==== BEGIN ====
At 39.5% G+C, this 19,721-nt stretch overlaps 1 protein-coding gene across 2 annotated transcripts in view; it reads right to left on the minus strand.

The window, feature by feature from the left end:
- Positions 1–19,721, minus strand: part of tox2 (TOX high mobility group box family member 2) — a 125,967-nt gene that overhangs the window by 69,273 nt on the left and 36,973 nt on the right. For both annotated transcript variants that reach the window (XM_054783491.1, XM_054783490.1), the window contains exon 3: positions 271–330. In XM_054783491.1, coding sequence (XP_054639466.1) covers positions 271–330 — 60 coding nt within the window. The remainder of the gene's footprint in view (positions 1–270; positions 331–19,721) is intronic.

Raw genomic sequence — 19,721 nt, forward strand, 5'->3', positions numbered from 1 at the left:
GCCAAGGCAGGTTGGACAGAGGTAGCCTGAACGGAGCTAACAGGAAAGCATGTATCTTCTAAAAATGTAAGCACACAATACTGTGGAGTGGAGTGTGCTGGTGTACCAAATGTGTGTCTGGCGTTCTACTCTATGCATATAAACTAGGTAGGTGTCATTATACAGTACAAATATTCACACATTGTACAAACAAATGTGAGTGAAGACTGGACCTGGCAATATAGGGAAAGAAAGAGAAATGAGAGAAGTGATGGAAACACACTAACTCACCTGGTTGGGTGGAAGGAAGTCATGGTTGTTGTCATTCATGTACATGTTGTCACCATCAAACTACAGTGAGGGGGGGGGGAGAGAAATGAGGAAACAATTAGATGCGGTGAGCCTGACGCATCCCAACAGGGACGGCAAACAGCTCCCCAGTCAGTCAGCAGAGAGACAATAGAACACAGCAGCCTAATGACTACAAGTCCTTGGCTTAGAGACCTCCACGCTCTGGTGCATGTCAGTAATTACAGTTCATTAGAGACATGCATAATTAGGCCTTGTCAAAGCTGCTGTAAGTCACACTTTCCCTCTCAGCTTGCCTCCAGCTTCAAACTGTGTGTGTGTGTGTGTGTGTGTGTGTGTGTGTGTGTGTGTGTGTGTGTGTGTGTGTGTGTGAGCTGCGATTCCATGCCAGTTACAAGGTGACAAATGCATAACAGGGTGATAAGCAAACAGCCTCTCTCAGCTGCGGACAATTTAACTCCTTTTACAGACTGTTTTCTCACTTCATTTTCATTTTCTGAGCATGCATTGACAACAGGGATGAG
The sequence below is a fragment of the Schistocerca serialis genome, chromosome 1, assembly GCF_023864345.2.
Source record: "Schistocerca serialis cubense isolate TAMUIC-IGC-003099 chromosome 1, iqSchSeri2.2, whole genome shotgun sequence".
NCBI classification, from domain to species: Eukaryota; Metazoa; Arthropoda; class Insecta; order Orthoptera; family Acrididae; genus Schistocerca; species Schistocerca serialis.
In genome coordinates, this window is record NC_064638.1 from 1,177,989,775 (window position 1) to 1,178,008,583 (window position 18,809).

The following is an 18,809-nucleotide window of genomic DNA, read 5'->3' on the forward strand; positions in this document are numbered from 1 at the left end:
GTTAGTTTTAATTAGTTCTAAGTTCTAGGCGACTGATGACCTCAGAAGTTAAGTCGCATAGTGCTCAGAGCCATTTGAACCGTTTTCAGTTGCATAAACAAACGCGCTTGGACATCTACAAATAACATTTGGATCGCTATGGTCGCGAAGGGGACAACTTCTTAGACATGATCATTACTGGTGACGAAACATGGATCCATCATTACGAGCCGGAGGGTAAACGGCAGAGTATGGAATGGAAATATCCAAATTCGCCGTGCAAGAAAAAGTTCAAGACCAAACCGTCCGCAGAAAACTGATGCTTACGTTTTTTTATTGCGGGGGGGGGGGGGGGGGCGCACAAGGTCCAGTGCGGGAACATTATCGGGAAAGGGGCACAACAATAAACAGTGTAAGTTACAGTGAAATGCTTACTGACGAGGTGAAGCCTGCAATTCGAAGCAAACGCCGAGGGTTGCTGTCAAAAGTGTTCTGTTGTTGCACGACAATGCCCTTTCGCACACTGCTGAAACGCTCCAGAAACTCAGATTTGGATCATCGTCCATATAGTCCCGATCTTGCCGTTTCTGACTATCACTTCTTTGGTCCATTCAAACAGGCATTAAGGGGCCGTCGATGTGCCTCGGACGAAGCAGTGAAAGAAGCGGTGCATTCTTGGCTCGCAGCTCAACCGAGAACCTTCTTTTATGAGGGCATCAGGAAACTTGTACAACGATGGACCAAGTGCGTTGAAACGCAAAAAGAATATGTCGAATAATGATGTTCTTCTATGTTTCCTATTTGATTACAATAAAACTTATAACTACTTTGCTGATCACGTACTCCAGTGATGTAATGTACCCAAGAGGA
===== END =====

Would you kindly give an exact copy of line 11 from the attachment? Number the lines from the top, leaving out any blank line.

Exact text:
GTTAGTTTTAATTAGTTCTAAGTTCTAGGCGACTGATGACCTCAGAAGTTAAGTCGCATAGTGCTCAGAGCCATTTGAACCGTTTTCAGTTGCATAAACAAACGCGCTTGGACATCTACAAATAACATTTGGATCGCTATGGTCGCGAAGGGGACAACTTCTTAGACATGATCATTACTGGTGACGAAACATGGATCCATCATTACGAGCCGGAGGGTAAACGGCAGAGTATGGAATGGAAATATCCAAATTCGCCGTGCAAGAAAAAGTTCAAGACCAAACCGTCCGCAGAAAACTGATGCTTACGTTTTTTTATTGCGGGGGGGGGGGGGGGGGCGCACAAGGTCCAGTGCGGGAACATTATCGGGAAAGGGGCACAACAATAAACAGTGTAAGTTACAGTGAAATGCTTACTGACGAGGTGAAGCCTGCAATTCGAAGCAAACGCCGAGGGTTGCTGTCAAAAGTGTTCTGTTGTTGCACGACAATGCCCTTTCGCACACTGCTGAAACGCTCCAGAAACTCAGATTTGGATCATCGTCCATATAGTCCCGATCTTGCCGTTTCTGACTATCACTTCTTTGGTCCATTCAAACAGGCATTAAGGGGCCGTCGATGTGCCTCGGACGAAGCAGTGAAAGAAGCGGTGCATTCTTGGCTCGCAGCTCAACCGAGAACCTTCTTTTATGAGGGCATCAGGAAACTTGTACAACGATGGACCAAGTGCGTTGAAACGCAAAAAGAATATGTCGAATAATGATGTTCTTCTATGTTTCCTATTTGATTACAATAAAACTTATAACTACTTTGCTGATCACGTACTCCAGTGATGTAATGTACCCAAGAGGA